Mark Bauer shares his advice on this fundamental technique of creative photography
Correct exposure and focusing are the cornerstones of good photographic technique. Related to focusing is one of the fundamentals of creative photography: depth of field. This is the zone of sharpness in front of and behind the actual plane of focus, and it has a huge impact on the character of an image. For example, you can enhance the feeling of depth in the scene by keeping everything sharp from foreground to background. Alternatively, a shallow depth of field can be used to blur distracting backgrounds or force attention onto a particular part of the frame. But to achieve either of these effects, the obvious question is, how do we control depth of field?
There are three main factors that affect depth of field in images. Lens choice is the first one, as the wider the lens, the more inherent depth of field it has. Second is aperture, and the smaller the aperture (bigger f-number), the greater the zone of sharpness. Finally, choosing the correct point of focus is vital when you want to extend depth of field. You can shoot with an ultra-wide lens stopped down, but if you focus in the wrong place then either your foreground or background might end up not being sharp enough.
Front to back sharpness
One of the most commonly asked questions regarding depth of field is, ‘How do I get front-to-back sharpness?’ The usual advice for beginners is to focus a third of the way into the scene. This is because depth of field extends twice as far behind the point of focus as in front of it. However, this method lacks precision, as it’s often difficult to exactly locate ‘a third of the way in’ – and it doesn’t take into account variables such as the focal length of the lens you’re using, or the aperture you’ve set. Nonetheless, it can work surprisingly well in many situations.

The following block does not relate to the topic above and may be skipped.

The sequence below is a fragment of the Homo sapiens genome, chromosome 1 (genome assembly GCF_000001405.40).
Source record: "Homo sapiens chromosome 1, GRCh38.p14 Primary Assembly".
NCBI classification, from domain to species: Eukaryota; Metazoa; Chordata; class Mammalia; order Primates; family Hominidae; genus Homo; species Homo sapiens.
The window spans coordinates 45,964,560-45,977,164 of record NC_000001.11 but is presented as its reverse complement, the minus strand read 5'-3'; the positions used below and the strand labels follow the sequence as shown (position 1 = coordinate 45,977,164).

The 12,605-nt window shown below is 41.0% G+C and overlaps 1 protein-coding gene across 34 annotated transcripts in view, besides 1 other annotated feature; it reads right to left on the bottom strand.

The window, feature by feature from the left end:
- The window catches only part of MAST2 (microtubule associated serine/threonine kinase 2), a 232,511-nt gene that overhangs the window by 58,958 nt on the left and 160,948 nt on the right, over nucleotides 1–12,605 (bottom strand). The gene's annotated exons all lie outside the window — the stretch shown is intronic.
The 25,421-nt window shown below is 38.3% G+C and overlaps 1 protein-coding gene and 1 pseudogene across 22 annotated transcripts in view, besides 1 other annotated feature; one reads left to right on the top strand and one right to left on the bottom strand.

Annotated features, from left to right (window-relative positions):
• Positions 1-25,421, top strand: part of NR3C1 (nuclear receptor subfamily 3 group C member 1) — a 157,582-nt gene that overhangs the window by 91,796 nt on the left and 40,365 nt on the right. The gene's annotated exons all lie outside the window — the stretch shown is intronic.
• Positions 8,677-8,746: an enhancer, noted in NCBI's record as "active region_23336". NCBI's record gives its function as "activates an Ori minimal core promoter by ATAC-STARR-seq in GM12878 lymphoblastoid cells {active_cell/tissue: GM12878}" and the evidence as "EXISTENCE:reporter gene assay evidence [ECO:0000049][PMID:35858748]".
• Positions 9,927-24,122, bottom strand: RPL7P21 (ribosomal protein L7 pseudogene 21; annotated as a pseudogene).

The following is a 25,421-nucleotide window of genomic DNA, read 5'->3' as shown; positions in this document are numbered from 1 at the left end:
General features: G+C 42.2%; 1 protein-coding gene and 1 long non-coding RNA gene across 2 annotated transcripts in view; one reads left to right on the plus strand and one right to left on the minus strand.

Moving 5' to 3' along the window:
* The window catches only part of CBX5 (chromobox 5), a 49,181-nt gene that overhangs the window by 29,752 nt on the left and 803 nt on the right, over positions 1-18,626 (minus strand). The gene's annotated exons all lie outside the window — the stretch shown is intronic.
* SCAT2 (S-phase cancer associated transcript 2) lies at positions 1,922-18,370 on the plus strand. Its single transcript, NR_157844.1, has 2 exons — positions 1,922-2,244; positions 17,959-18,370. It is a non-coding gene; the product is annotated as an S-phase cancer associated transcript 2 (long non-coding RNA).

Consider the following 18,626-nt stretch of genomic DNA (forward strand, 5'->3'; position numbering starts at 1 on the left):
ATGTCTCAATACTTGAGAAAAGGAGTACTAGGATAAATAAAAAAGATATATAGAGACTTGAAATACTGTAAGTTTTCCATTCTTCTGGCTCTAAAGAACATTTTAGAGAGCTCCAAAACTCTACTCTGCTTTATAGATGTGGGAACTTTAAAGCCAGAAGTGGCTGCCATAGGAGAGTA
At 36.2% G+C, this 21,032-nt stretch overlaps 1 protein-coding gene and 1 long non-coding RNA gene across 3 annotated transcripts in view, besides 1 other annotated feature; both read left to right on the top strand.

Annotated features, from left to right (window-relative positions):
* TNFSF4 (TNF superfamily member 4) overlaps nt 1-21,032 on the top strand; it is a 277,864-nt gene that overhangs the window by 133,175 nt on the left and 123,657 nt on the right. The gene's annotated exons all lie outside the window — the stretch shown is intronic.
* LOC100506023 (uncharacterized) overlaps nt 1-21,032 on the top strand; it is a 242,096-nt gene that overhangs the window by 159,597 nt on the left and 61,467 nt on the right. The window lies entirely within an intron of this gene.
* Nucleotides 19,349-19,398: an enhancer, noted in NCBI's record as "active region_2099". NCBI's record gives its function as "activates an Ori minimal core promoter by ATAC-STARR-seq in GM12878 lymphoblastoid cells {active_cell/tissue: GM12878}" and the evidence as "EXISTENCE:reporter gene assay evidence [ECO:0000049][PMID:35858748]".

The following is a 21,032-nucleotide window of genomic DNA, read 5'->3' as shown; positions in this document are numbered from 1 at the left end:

Where it does fail is when there is an object close to the camera that needs to be kept sharp along with the background. In these cases, a more accurate way of calculating and controlling depth of field is needed – namely, focusing using the hyperfocal distance.
You might think this is complicated but, in fact, it’s easy to use. Put simply, the hyperfocal distance is the precise focal distance at which depth of field is maximised for a given aperture and focal-length combination. While it can be tricky getting to grips with the principles, it’s perfectly possible to apply the technique without getting bogged down in the theory.
Circle of confusion
For those keen to understand the theory, however, you need to start with the ‘circle of confusion’ (CoC) – and no, it’s not a group of photographers trying to understand hyperfocal distance! The circle of confusion is the maximum size at which an unsharp ‘blob’ will appear to the human eye as being indistinguishable from a perfectly focused point. For 35mm film or ‘full-frame’ sensors, this is usually stated as 0.030mm, and assumes a maximum print size of about 10x8in (about 8x enlargement for 35mm). Different formats will require more or less enlargement to achieve the same-sized print, and so different circles of confusion are used. The circle of confusion is part of the equation used to calculate depth of field and hyperfocal distance, so knowing what CoC has been used can be useful.